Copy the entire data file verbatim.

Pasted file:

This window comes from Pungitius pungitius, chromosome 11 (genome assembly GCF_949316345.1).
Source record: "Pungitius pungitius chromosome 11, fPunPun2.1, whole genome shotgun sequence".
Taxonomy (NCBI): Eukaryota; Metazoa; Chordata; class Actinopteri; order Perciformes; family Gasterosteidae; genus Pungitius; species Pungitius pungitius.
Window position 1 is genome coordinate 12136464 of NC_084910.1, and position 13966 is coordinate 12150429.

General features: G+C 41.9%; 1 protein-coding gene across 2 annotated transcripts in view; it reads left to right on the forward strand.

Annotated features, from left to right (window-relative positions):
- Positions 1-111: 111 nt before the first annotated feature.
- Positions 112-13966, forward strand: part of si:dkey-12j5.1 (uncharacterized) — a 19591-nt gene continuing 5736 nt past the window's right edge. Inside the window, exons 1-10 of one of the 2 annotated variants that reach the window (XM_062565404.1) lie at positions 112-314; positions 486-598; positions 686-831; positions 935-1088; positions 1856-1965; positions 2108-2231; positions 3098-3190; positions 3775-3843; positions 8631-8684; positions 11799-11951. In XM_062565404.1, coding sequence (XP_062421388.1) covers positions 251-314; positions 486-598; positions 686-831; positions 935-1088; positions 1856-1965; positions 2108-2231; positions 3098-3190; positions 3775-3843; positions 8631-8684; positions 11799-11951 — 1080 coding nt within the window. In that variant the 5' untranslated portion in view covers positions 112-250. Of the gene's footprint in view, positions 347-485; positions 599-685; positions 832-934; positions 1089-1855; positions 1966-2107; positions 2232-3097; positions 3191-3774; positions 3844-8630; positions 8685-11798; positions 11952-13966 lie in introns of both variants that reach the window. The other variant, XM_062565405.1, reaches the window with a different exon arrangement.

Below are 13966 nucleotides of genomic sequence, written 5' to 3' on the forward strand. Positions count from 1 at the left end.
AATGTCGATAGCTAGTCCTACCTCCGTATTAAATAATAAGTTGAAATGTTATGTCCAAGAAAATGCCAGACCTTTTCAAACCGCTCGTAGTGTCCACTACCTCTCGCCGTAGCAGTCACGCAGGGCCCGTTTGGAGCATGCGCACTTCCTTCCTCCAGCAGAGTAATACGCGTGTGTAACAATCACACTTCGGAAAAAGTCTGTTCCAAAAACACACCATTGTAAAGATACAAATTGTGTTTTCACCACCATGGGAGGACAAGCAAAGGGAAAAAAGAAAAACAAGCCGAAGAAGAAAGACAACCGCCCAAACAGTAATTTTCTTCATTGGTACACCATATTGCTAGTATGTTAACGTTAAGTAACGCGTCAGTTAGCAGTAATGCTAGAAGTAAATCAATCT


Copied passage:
This window comes from Pungitius pungitius, chromosome 11 (genome assembly GCF_949316345.1).
Source record: "Pungitius pungitius chromosome 11, fPunPun2.1, whole genome shotgun sequence".
Taxonomy (NCBI): Eukaryota; Metazoa; Chordata; class Actinopteri; order Perciformes; family Gasterosteidae; genus Pungitius; species Pungitius pungitius.
Window position 1 is genome coordinate 12136464 of NC_084910.1, and position 13966 is coordinate 12150429.

General features: G+C 41.9%; 1 protein-coding gene across 2 annotated transcripts in view; it reads left to right on the forward strand.

Annotated features, from left to right (window-relative positions):
- Positions 1-111: 111 nt before the first annotated feature.
- Positions 112-13966, forward strand: part of si:dkey-12j5.1 (uncharacterized) — a 19591-nt gene continuing 5736 nt past the window's right edge. Inside the window, exons 1-10 of one of the 2 annotated variants that reach the window (XM_062565404.1) lie at positions 112-314; positions 486-598; positions 686-831; positions 935-1088; positions 1856-1965; positions 2108-2231; positions 3098-3190; positions 3775-3843; positions 8631-8684; positions 11799-11951. In XM_062565404.1, coding sequence (XP_062421388.1) covers positions 251-314; positions 486-598; positions 686-831; positions 935-1088; positions 1856-1965; positions 2108-2231; positions 3098-3190; positions 3775-3843; positions 8631-8684; positions 11799-11951 — 1080 coding nt within the window. In that variant the 5' untranslated portion in view covers positions 112-250. Of the gene's footprint in view, positions 347-485; positions 599-685; positions 832-934; positions 1089-1855; positions 1966-2107; positions 2232-3097; positions 3191-3774; positions 3844-8630; positions 8685-11798; positions 11952-13966 lie in introns of both variants that reach the window. The other variant, XM_062565405.1, reaches the window with a different exon arrangement.

Below are 13966 nucleotides of genomic sequence, written 5' to 3' on the forward strand. Positions count from 1 at the left end.
AATGTCGATAGCTAGTCCTACCTCCGTATTAAATAATAAGTTGAAATGTTATGTCCAAGAAAATGCCAGACCTTTTCAAACCGCTCGTAGTGTCCACTACCTCTCGCCGTAGCAGTCACGCAGGGCCCGTTTGGAGCATGCGCACTTCCTTCCTCCAGCAGAGTAATACGCGTGTGTAACAATCACACTTCGGAAAAAGTCTGTTCCAAAAACACACCATTGTAAAGATACAAATTGTGTTTTCACCACCATGGGAGGACAAGCAAAGGGAAAAAAGAAAAACAAGCCGAAGAAGAAAGACAACCGCCCAAACAGTAATTTTCTTCATTGGTACACCATATTGCTAGTATGTTAACGTTAAGTAACGCGTCAGTTAGCAGTAATGCTAGAAGTAAATCAATCT